We shall not discuss that suggestion, because we are of opinion that, in any event, the repealing words that we have quoted do not apply to the special jurisdiction of the district court sitting as a court of claims. Suits against the United States can be maintained, of course, only by permission of the United States, and in the manner and subject to the restrictions that it may see fit to impose. Kawananakoa v. Polyblank, 205 U. S. 349, 353, 51 L. ed. 834, 836, 27 Sup. Ct. Rep. 526. It has given a restricted permission, and has created a pattern jurisdiction in the court of claims, with a limited appeal. The right to take up cases from that court by writ of error still is limited as heretofore. It would not be expected that a different rule would be laid down for other courts that, for convenience, are allowed to take its place, when originally the rule was the same. It does not seem to us that Congress has done so unlikely a thing. The act of March 3, 1891, chap. 517, 26 Stat. at L. 826, U. S. Comp. Stat. 1901, p. 488, is dealing with general, not special, jurisdiction. It has been decided in some cases of special jurisdiction that there is an implied exception to almost equally broad words in the same act. United States v. Dalcour, 203 U. S. 408, 51 L. ed. 248, 27 Sup. Ct. Rep. 58. Congress, when its mind was directed to the specific question, determined, for all courts what the amount must be before the grace of the sovereign power would grant more than one hearing. It has not changed that amount for the usual case. A change looking to the ordinary business of the courts should not be held to embrace that, merely on the strength of words general enough to include it, when the policy of the repealing law, and the policy of the law alleged to be repealed, have such different directions, and when it appears that the general policy of the latter still is maintained. The limitation with reference to amount unquestionably remains in force for the district court in cases outside of the act of 1891, § 5, as well as for the court of claims. In our opinion, the act of 1891, § 5, was not intended to create exceptions, when no such exceptions exist for the court of claims.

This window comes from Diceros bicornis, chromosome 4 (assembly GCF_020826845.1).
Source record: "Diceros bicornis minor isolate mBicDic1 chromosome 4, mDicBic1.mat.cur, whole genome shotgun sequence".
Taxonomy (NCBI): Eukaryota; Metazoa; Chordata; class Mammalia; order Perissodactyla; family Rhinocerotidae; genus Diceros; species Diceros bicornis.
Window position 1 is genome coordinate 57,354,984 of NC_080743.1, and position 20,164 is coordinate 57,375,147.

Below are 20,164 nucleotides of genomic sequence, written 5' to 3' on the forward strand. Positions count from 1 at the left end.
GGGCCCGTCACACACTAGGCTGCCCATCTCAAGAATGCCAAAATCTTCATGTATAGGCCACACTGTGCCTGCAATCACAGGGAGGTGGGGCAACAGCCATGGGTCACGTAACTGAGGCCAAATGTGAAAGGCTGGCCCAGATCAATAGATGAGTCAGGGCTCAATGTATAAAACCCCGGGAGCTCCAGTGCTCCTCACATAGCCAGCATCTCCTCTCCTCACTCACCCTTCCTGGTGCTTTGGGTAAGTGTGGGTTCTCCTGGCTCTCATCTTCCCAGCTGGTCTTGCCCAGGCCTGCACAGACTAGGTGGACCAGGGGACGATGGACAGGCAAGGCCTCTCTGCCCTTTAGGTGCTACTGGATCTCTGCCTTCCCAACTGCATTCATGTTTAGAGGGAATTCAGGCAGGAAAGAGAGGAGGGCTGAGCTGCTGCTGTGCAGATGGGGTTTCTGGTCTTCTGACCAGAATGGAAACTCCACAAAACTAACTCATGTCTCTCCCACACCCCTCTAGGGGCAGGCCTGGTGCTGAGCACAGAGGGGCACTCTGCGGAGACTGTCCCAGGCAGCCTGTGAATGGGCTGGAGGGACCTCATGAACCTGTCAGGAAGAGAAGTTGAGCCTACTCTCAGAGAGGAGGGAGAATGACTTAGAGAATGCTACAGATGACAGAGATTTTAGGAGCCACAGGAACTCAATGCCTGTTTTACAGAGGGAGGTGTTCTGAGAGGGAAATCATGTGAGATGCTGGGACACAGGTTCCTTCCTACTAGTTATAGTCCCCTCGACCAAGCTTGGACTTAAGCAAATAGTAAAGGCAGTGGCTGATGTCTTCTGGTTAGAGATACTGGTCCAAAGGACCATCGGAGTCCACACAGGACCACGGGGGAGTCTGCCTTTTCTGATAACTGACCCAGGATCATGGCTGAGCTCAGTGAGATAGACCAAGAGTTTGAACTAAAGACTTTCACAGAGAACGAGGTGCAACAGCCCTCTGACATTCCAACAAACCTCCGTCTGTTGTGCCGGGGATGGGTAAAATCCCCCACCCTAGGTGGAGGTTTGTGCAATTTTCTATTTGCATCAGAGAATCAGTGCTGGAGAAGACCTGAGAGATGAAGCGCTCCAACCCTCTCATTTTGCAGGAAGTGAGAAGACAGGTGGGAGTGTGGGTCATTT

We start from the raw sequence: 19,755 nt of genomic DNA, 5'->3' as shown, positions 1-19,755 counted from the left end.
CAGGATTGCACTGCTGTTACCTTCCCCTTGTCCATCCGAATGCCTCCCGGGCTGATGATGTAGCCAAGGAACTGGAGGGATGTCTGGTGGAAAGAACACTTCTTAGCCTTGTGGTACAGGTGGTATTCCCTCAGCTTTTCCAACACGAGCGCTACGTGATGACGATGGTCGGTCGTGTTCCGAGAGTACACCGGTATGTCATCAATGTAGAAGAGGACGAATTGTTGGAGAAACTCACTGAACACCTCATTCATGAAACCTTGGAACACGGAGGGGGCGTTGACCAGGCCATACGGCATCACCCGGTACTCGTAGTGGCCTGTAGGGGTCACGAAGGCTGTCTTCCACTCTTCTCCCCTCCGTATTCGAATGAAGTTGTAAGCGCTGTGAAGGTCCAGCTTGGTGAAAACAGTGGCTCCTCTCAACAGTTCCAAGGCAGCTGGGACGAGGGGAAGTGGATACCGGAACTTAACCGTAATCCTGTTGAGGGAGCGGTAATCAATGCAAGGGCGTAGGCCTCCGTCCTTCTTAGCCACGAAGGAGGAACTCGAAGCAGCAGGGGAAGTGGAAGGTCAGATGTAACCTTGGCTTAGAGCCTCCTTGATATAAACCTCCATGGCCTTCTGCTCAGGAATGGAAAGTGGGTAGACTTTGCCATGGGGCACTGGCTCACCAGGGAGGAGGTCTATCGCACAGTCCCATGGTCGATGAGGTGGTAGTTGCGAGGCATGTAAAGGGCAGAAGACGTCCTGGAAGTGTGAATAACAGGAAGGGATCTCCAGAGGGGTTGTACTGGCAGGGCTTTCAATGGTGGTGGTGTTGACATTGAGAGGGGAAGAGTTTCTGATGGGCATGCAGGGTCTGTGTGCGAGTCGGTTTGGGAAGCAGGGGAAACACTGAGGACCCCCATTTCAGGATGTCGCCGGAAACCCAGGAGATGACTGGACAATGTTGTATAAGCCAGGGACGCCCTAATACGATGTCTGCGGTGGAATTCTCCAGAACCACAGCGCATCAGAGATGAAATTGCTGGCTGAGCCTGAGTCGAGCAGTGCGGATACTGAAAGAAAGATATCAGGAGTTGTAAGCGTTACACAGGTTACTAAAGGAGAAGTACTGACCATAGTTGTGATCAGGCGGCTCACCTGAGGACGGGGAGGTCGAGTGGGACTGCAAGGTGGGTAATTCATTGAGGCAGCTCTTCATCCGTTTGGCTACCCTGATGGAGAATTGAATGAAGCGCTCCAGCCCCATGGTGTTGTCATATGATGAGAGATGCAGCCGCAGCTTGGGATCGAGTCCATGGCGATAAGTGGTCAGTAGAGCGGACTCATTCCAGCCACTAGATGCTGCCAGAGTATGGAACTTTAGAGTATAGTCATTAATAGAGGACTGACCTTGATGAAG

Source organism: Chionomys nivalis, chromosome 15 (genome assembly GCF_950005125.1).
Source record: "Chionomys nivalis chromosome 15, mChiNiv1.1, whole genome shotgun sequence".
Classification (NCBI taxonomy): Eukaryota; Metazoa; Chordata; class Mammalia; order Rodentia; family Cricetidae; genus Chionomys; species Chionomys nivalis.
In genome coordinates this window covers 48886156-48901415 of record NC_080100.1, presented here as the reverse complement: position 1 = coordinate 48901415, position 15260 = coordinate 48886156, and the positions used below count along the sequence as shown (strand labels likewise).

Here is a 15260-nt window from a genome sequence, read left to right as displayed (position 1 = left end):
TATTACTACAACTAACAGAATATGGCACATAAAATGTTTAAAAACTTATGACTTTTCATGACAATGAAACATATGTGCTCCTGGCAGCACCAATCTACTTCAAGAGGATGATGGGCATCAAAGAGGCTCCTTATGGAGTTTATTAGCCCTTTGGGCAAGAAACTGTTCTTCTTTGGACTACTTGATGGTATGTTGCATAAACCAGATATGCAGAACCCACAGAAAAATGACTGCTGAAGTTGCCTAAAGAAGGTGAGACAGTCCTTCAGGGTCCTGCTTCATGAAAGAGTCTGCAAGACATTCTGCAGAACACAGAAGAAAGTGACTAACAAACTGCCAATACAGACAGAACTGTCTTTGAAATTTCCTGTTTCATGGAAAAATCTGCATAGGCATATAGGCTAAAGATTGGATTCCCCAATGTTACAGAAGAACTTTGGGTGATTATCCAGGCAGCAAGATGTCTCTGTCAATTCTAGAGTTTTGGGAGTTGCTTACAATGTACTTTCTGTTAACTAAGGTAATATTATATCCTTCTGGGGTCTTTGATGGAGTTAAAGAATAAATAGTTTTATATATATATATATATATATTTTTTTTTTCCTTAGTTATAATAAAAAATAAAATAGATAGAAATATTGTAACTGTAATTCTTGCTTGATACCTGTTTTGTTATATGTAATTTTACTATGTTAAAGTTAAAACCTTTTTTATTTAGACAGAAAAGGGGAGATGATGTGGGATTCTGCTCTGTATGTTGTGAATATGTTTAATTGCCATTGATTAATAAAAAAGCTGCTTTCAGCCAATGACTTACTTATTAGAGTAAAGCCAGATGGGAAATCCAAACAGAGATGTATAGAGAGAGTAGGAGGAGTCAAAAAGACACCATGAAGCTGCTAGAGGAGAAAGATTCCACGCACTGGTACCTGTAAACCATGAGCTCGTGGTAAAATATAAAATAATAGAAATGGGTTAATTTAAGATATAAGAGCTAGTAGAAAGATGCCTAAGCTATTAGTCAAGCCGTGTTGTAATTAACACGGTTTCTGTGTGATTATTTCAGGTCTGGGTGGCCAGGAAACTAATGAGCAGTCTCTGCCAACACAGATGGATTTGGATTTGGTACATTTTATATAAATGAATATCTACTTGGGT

We observe that the plaintiff in error gives a hint at dissatisfaction with the government for raising this point. But jurisdiction is not a matter of sympathy or favor. The courts are bound to take notice of the limits of their authority, and it is no part of the defendant's duty to help in obtaining an unauthorized judgment by surprise.
Writ of error dismissed.